Here it is again. Read it and weep.
Deresiewicz’s piece is not so much brilliant, as strong and well argued, burnished with an irony that turns Deresiewicz’s despair into a reflection of the indescribable sense of loss that he, like many of us, feel at the death of the Academy. I wish I had written it. I have tried to deal with the educational collapse in letters to the editor and still-born op-ed pieces, but have always ended up sputtering incomprehensibly with rage.
Just a few bones to pick:
Deresiewicz is wrong about a career in business not needing an old fashioned liberal education. “The college classroom does or ought to do one thing particularly well, which is to teach you to think analytically,” he says, which is why he believes it is good training for those in the “professions” of “law, medicine, finance, consulting, science, and academia itself,” but not businessmen and businesswomen.
Business, broadly speaking, does not require you to be as smart as possible or to think as hard as possible. It’s good to be smart, and it’s good to think hard, but you needn’t be extremely smart or think extremely hard. Instead, you need a different set of skills: organizational skills, interpersonal skills — things that professors and their classes are certainly not very good at teaching.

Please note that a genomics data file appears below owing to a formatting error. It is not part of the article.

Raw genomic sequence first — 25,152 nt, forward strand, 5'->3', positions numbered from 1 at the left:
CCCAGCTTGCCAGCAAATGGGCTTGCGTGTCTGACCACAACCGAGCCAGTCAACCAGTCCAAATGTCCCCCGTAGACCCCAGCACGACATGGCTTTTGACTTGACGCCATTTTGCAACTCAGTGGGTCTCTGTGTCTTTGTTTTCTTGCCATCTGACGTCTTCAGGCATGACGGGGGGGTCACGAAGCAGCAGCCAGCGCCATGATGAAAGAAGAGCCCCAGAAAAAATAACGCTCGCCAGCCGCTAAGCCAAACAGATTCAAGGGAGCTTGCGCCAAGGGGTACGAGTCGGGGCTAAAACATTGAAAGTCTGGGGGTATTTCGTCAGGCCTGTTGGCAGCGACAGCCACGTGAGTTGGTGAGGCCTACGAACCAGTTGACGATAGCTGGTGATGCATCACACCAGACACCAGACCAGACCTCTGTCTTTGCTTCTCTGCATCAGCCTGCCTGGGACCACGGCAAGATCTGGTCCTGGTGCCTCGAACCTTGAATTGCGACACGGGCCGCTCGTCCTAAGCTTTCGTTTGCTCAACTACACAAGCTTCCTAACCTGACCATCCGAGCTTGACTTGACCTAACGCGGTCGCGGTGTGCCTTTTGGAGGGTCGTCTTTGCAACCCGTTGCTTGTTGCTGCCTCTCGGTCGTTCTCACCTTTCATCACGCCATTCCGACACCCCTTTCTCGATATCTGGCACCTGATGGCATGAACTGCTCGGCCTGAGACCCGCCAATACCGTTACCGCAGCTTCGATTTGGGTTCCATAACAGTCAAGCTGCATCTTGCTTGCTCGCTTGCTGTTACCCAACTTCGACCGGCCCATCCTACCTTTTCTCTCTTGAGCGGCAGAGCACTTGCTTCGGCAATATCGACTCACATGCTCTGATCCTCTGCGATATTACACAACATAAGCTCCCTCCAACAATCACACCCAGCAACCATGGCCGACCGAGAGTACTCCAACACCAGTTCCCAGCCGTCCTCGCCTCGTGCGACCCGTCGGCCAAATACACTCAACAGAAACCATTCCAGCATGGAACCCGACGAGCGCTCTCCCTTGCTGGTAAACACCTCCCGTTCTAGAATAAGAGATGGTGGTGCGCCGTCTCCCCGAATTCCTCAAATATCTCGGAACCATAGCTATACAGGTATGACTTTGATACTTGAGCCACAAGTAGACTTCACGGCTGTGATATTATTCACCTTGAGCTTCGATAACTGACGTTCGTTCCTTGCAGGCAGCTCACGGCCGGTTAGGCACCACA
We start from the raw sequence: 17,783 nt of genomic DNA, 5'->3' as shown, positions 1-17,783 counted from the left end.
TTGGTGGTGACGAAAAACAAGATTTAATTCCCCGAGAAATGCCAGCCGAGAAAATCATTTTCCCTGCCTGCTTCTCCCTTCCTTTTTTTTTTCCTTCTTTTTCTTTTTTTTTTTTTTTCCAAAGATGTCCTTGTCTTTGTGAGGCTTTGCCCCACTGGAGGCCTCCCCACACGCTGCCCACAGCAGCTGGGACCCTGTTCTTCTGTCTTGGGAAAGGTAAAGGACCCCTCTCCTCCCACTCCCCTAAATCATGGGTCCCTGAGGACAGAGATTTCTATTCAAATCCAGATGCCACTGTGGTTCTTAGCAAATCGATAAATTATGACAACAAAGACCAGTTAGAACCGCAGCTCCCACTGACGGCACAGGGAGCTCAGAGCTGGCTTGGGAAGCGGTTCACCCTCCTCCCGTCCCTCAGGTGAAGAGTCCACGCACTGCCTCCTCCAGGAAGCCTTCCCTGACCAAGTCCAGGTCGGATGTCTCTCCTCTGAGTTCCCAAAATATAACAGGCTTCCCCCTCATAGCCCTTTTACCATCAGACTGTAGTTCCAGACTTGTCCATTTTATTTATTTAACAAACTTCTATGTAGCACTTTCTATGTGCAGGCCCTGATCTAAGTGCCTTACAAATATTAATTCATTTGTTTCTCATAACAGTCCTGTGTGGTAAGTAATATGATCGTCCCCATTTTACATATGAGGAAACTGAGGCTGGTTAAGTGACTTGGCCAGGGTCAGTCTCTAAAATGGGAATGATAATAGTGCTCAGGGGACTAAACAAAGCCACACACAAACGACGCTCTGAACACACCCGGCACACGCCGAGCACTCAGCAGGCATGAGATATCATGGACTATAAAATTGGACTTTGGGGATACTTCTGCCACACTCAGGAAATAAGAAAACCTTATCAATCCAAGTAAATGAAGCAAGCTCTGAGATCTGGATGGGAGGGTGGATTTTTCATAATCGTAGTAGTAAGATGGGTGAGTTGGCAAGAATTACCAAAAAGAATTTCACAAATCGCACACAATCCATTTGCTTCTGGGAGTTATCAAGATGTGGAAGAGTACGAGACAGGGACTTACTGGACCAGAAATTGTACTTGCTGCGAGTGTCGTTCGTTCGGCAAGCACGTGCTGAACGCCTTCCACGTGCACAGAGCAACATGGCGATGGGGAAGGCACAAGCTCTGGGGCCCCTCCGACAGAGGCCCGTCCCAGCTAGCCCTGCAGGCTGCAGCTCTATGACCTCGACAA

Wrong. The organizational skills and interpersonal skills needed in business are management tools, but business is the art of the deal, and that depends on analytic skills.
Business was not always about making as much money as possible. If you look at the tycoons of the Gilded Age and the Edwardian era and the Belle Époque, their object was not to become as rich as possible, but to continue to enlarge their businesses while maintaining a respectable profit.
(Not so true for the Belle Époque. Perhaps the Protestant ethic had to come into play. Johann Buddenbrook ascribed to the British model of puritan capitalism. In America, for sure, there was a great degree of conspicuous consumption. But the acquisitiveness of today’s rich ((of today’s just about everybody, come to think of it)) goes beyond conspicuousness. The peacock display of wealth assuaged the social insecurities of the Gilded Age’s nouveau rich, the Vanderbilts and the Fricks. The 21st century drive to acquire costly goods and expensive experiences is aimed at bolstering one’s good opinion of oneself more than that of others’.)
Lazy-minded reformers make capitalism a scapegoat. Capitalism is an economic system, not a moral system; it looks different in different moral climates. The operating principle of classic capitalism is not accumulation, but growth. To appropriate Deresiewicz’s trick of using the suffix “neo” to stand for “pseudo,” today’s economic system is neo-capitalism.
Deresiewicz hammers at (drives a nail into) the concept of “leadership,” which he identifies as one of the goals of contemporary academia.